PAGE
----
For the past several weeks I’ve taken to beginning my day on our porch. I watch the sun rise, listen as the birds’ songs slowly exceed the night insects’ chirping, and watch people drive off to work. Mornings are always very humid, so sometimes I pretend I’m lounging on the beach of a tropical island. But my paradise is invariably ruined.

I’ve been studying a particular topic quite a lot this summer, and I’m planning to share in a series of posts this fall what I’ve unearthed. Today I’d planned to post about something I’d previously read in the book of Acts, and I will eventually get to it.

Instead, I’ll write about a situation, a particular lady, here in the small town where I live. I’ll mention her again in the fall series, because her condition definitely fits what I’ve been mulling over.

Like Christopher Reeve’s in Somewhere in Time, my morning porch trance is broken not by a 1970s coin but a lawnmower and subsequent leaf blower. I’ve tweeted about the woman several houses down who awakens at dawn to tackle her lawn work. But this isn’t once or twice a week. No, this woman mows her lawn every day.

Even before it’s light out, she’ll have cranked up the mower and set out cutting her rather small lawn. She must have a lamp on her mower like on a vacuum. There’s also a narrow strip of grass between the road and the sidewalk that she’ll mow at least two houses in either direction. After mowing, she’ll blow the grass clippings away from her house into the street. There’s usually not much. How much could there be from a day’s growth?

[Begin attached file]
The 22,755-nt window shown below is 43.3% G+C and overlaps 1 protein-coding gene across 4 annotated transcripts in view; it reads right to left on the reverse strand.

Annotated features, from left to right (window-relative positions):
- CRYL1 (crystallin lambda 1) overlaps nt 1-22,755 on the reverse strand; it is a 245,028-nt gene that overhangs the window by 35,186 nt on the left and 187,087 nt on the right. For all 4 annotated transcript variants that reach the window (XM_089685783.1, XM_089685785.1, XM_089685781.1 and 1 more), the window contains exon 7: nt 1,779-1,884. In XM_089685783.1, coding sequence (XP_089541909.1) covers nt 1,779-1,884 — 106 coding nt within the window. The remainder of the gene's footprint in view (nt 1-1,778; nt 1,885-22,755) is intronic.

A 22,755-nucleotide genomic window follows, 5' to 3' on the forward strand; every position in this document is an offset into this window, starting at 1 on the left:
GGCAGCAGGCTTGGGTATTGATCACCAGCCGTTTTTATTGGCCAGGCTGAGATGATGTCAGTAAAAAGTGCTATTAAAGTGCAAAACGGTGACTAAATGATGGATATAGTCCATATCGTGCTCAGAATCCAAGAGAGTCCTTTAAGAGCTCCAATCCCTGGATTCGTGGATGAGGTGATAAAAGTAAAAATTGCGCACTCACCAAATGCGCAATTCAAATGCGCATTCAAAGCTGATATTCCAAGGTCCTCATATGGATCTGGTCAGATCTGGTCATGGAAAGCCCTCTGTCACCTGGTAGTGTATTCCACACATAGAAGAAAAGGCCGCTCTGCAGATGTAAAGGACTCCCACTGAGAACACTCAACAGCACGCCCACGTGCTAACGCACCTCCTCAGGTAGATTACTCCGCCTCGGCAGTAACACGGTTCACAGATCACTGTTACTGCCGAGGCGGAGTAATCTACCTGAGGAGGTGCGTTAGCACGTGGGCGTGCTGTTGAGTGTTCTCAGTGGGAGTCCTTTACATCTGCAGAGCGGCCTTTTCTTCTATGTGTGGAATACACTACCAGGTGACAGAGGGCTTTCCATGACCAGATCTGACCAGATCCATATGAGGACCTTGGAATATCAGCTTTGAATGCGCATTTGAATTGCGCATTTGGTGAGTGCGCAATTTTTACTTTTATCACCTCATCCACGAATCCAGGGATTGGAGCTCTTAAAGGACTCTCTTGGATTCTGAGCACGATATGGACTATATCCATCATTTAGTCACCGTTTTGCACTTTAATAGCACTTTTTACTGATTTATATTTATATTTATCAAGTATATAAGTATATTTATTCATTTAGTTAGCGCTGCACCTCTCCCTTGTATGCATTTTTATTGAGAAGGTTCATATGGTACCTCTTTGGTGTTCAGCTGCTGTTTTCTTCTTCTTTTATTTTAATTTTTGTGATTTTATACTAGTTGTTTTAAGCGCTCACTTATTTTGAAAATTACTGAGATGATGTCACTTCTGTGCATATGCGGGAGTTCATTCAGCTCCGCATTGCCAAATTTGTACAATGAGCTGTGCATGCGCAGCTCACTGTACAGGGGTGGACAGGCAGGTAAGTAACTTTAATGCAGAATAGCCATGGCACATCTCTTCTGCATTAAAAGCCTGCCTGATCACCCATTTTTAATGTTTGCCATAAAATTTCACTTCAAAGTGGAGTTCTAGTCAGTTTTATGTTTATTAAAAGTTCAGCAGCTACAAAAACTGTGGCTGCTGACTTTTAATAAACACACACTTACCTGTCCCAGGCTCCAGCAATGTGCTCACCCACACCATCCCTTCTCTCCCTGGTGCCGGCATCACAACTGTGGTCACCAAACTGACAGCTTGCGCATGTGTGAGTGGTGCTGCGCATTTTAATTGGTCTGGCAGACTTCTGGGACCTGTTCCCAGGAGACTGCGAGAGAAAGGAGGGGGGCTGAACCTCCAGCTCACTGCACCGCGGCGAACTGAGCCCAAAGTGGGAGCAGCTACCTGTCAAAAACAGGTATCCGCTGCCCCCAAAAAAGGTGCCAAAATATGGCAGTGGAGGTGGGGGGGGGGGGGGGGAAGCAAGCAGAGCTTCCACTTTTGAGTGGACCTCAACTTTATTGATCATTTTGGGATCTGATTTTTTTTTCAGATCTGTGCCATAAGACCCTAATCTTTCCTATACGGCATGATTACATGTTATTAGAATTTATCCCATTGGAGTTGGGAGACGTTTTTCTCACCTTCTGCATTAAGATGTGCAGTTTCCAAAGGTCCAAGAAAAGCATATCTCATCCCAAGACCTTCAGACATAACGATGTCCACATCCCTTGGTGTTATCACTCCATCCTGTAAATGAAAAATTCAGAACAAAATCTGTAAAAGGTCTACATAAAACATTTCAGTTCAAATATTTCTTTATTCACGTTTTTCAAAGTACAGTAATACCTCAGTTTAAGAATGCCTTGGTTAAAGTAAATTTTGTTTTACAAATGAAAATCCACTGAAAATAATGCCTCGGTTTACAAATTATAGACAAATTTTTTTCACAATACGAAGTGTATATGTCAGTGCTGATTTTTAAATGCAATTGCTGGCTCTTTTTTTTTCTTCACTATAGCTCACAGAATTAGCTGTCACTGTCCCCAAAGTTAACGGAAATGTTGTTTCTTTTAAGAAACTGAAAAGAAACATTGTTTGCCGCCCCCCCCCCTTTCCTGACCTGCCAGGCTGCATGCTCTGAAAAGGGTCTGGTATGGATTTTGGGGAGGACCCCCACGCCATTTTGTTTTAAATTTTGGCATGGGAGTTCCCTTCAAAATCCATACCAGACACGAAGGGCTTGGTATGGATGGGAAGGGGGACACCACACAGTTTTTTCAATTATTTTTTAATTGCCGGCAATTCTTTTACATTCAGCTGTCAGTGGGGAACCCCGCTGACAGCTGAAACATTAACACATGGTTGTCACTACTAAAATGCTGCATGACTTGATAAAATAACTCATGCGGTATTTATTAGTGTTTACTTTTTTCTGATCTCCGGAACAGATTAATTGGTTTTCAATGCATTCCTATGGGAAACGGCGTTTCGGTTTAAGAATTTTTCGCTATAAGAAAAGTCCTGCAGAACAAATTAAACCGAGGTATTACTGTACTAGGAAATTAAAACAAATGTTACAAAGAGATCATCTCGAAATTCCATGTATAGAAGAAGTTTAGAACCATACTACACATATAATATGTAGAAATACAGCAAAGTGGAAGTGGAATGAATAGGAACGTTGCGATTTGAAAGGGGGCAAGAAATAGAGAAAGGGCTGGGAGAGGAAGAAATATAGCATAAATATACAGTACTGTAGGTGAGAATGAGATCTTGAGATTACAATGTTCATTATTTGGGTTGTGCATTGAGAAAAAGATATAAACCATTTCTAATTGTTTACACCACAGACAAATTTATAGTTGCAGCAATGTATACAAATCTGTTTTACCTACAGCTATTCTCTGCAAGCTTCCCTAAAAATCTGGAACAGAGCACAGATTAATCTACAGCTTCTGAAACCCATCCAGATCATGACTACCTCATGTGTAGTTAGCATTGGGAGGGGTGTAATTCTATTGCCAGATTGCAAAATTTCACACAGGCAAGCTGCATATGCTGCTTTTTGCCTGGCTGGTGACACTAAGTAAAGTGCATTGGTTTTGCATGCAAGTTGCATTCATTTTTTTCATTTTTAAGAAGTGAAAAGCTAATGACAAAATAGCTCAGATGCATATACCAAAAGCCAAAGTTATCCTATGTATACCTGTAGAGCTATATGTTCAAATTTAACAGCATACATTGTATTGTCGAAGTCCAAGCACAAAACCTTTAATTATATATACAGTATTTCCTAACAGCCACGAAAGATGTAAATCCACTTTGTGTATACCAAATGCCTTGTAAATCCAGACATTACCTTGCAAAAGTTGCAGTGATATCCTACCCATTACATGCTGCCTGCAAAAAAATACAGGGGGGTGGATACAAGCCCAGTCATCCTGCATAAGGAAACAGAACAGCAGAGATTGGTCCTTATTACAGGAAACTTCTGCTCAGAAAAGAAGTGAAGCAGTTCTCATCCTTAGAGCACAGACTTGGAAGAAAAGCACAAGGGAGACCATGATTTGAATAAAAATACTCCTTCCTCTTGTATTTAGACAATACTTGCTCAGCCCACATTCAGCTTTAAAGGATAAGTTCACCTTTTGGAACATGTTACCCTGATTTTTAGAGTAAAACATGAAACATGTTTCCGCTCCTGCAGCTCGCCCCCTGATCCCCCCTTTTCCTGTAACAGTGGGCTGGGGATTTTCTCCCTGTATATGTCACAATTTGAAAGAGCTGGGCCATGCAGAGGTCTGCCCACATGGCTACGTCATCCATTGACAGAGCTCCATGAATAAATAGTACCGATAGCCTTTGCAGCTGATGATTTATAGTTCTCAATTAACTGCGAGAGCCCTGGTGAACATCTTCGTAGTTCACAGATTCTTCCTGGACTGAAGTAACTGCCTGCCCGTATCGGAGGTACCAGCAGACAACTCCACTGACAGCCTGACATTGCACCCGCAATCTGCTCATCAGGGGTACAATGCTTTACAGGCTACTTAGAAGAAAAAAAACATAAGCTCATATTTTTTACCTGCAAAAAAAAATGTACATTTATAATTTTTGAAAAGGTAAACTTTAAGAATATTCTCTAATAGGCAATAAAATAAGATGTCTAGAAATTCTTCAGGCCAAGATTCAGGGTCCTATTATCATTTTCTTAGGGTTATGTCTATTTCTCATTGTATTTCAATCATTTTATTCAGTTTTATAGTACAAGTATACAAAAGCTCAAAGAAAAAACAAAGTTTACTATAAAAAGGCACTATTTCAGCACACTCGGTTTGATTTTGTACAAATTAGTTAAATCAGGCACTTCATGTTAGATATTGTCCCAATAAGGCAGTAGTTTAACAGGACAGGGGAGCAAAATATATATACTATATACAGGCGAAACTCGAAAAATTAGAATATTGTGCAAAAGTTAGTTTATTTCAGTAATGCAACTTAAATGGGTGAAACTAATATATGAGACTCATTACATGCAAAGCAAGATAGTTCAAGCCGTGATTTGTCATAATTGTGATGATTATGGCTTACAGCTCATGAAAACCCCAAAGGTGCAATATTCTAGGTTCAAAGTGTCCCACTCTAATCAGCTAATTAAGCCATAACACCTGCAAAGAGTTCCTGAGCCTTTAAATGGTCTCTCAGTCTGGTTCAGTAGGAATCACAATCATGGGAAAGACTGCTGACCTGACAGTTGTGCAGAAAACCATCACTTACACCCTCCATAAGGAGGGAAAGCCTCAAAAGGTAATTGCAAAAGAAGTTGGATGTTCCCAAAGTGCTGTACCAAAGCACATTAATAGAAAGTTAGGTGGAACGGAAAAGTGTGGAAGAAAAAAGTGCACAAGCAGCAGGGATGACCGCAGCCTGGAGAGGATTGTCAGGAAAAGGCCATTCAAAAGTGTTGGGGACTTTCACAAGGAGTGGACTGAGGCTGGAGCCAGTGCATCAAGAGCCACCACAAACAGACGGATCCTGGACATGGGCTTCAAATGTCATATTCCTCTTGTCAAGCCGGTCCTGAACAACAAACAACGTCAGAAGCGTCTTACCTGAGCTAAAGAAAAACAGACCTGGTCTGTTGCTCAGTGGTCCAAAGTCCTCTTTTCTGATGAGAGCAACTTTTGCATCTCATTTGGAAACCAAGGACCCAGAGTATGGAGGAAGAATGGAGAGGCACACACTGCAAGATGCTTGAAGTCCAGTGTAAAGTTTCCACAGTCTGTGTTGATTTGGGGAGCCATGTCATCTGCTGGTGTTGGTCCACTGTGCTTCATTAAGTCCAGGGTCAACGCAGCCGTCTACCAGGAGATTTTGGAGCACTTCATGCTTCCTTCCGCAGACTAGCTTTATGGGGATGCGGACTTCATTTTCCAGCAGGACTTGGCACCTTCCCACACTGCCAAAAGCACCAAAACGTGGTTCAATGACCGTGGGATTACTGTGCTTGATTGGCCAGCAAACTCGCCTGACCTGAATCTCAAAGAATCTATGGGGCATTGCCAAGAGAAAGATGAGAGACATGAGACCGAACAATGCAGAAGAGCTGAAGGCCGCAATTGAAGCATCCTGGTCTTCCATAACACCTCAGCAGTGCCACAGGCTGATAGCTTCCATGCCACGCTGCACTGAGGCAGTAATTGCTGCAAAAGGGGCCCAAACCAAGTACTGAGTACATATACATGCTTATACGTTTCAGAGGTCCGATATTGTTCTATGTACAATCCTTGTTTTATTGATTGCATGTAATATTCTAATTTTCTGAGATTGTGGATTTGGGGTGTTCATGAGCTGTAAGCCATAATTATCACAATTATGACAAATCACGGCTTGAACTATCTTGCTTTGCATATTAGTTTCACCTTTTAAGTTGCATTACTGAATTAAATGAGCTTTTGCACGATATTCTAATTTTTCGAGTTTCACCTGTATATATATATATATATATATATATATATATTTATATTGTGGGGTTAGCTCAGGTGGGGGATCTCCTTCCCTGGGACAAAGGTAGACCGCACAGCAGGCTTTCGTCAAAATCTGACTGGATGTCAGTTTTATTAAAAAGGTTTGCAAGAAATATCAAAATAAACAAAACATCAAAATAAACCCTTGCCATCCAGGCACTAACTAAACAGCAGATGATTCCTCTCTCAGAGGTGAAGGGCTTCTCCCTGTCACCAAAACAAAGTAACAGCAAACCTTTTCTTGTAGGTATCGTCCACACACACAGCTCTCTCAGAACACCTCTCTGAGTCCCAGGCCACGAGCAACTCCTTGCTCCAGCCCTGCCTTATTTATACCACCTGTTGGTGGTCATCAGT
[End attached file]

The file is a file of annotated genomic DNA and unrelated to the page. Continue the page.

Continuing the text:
I used to hear this lady every day from my living room, but I can see her now from the porch. And my heart aches for her. I’d heard of Obsessive Compulsive Disorder, and after looking it up on, I’m convinced she suffers from it.

See, hers looks like a dollhouse—standing out like a tulip amid a field of weeds. To some driving by unaware of her morning ritual, her small house is stunning. But to me it’s revolting. Now, I am diagnosing from afar—I haven’t met her, though I’ve seen the determination on her face, the anxiety—but her obsession with an immaculate home is driven by some kind of fear. To me, her dollhouse looks like a prison.

I’ll write in the fall series how this all relates to what I’ve been studying. For now, consider this: As Christians we are called to tell of the good news that heaven is permeating earth, that one day God will put everything back how he intended it. In what we do and say and think and in our relationships, we have the opportunity to reveal heaven, God’s Kingdom. But even then, God is ultimately responsible. We cannot fix everything, but God can. And one day he will.

And I heard a loud voice from the throne saying, “Behold, the dwelling place of God is with man. He will dwell with them, and they will be his people, and God himself will be with them as their God. He will wipe away every tear from their eyes, and death shall be no more, neither shall there be mourning, nor crying, nor pain anymore, for the former things have passed away.” And he who was seated on the throne said, “Behold, I am making all things new.” Also he said, “Write this down, for these words are trustworthy and true.” —Revelation 21:3-5 ESV

6 thoughts on “A Doll House and O.C.D.

    1. You can certainly learn a lot. I’ve gotten rather suspicious of my neighbors. When I see a strange car, I be sure to note its make and model in case police ask me about it later.


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